Improving customer relationships is a secondary benefit of implementing a CRM and not the main goal. The main goal should be business process management. Not having this as a goal leads to a majority of CRM implementation failures. Let’s take a closer look at the BPM aspect now.
Consider the number of people and the number of internal business processes involved in finding, developing, and acquiring a new customer — and then maintaining customer satisfaction as an existing customer. At a minimum, one is typically looking at direct sales, marketing, FAEs, support, operations, finance, and likely the executive staff. In many industries this expands to external partners such as reps, distributors, integrators etc. Now consider the volume of information that flows between these different organizations via email, phone calls, spreadsheets, forms, or internal systems such as ERP, CRM, internally developed databases etc. account information, contacts, call reports, activities, opportunity information, quotes, samples, forecasts, registrations, POS, ship, and debits. Every customer I engage with has most if not more of this information traffic within their organization, and far fewer have strong internal processes to manage this flow of information — instead resorting to using a number of disparate systems trying to maintain and access it.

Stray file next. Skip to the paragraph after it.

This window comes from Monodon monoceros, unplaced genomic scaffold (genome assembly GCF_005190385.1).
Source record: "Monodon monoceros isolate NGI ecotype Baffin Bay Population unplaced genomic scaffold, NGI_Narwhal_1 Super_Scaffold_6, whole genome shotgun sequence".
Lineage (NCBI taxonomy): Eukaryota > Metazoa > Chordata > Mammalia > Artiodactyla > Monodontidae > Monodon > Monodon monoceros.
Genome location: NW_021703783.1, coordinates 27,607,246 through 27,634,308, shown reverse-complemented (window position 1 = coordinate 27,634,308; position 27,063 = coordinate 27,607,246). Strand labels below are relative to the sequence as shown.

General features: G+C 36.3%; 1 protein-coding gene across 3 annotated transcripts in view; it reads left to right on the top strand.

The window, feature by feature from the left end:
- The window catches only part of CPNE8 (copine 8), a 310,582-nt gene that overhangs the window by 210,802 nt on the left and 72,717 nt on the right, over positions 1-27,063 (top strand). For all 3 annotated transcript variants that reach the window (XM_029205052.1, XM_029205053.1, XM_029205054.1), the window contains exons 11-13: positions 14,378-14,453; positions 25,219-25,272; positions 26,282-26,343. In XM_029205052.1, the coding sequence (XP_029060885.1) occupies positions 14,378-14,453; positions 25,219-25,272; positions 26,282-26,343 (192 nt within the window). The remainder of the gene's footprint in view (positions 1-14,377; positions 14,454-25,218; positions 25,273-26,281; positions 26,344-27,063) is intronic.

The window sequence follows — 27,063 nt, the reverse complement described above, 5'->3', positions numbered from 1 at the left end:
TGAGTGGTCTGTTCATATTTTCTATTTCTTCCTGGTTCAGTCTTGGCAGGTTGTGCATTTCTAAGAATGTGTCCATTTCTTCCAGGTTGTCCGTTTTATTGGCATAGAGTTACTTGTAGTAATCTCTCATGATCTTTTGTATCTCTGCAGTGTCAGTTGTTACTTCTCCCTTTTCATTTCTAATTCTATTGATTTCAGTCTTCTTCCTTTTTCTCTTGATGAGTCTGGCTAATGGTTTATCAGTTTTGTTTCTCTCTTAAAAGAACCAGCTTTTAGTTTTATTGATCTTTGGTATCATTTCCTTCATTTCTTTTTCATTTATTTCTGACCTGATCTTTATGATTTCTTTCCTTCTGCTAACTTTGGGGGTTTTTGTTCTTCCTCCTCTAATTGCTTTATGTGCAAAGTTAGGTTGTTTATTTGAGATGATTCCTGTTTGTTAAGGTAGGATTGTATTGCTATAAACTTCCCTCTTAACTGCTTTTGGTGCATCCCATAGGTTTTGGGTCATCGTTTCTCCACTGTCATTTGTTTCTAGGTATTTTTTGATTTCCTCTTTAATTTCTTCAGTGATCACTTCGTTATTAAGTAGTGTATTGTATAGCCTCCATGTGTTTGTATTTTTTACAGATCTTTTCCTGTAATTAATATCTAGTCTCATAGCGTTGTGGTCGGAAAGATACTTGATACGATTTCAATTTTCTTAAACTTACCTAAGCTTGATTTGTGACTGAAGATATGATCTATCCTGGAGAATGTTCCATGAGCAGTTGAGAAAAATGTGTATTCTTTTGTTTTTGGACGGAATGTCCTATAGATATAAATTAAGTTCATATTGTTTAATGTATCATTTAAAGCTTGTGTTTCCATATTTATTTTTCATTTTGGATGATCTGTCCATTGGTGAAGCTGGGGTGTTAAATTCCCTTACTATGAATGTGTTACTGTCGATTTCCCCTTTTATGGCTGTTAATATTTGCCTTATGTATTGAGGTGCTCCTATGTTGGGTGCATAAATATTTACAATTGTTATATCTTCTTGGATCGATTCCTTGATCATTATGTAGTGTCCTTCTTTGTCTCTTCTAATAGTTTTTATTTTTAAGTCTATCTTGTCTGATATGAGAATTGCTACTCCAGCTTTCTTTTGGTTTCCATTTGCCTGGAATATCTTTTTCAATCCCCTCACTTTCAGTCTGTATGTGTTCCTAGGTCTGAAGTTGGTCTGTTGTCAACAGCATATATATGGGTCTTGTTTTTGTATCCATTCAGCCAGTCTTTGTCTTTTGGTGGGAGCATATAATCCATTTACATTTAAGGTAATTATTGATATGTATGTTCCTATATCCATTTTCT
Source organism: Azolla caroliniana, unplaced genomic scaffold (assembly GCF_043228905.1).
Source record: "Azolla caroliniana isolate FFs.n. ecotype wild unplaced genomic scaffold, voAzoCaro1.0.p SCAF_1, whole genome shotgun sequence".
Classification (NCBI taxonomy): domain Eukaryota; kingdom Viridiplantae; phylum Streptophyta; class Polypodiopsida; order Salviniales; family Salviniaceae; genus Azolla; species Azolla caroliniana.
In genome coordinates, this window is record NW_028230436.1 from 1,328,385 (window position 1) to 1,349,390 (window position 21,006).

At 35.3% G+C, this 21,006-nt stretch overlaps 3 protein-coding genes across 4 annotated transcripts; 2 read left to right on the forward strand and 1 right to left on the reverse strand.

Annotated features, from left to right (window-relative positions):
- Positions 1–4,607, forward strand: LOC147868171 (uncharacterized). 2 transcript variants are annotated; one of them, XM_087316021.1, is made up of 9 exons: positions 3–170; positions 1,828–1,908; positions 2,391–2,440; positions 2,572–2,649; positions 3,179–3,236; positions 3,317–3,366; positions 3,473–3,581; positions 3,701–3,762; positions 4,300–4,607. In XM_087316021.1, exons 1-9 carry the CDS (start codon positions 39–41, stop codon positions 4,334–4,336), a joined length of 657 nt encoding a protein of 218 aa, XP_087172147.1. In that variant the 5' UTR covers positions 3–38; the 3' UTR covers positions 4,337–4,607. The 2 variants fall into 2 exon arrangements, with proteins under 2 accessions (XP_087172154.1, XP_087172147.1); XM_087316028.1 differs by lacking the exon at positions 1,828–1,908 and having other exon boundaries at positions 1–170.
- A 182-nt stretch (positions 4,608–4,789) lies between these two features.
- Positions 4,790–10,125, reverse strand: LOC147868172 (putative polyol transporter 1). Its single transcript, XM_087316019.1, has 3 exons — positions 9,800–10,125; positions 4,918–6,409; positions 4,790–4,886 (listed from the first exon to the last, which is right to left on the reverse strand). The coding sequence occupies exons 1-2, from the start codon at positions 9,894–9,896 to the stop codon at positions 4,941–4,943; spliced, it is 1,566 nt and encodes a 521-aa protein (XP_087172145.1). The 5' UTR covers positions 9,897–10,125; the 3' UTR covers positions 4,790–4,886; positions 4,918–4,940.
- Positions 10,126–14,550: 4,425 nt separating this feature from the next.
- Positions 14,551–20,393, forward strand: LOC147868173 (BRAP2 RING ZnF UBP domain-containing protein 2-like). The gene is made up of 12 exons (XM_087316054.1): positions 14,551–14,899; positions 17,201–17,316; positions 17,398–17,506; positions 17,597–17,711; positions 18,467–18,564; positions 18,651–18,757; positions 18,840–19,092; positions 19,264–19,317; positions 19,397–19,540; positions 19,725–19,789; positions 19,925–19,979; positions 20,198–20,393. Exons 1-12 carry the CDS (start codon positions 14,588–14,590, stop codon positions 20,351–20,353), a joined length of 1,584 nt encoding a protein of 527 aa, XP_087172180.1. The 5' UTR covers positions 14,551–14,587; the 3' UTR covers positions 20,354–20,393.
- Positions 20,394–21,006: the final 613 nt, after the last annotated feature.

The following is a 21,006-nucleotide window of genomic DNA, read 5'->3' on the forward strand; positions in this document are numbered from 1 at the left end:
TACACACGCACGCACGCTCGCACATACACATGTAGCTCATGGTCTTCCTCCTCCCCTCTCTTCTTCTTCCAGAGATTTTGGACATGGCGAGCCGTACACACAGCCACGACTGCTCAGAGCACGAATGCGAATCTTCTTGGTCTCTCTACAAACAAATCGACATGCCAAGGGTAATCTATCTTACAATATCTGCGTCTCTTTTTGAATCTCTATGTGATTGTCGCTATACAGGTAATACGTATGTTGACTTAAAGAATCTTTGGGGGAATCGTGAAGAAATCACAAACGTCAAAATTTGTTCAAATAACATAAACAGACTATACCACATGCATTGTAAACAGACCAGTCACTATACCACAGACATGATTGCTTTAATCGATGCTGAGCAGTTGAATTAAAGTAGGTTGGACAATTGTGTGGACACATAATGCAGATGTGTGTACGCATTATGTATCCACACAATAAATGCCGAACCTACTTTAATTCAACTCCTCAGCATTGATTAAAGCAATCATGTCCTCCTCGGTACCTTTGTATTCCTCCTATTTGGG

The prevailing thought is that implementing a CRM or expanding a current implementation and having all of one’s information in one place will solve issues and greatly improve customer relationships. Right? No, no, no and finally NO! The old adage “garbage in, garbage out” is an old adage for a reason. Taking relevant information and sticking it under one roof solves nothing. In fact, back to the main point, not having strong internal processes and not being able to match a CRM’s attributes to strong processes is the main reason 55% to 70% of CRM implementations fail.
Three keys to a successful implementation are:
- Make sure your internal business processes and information needs are well defined and WORK!
- Match the CRM to your business processes and information needs.
- Make the system and processes align to the business results you need to achieve and measure performance to drive change.
In the next blog in this series, I’ll discuss and give examples of how matching strong processes to CRM attributes leads to success.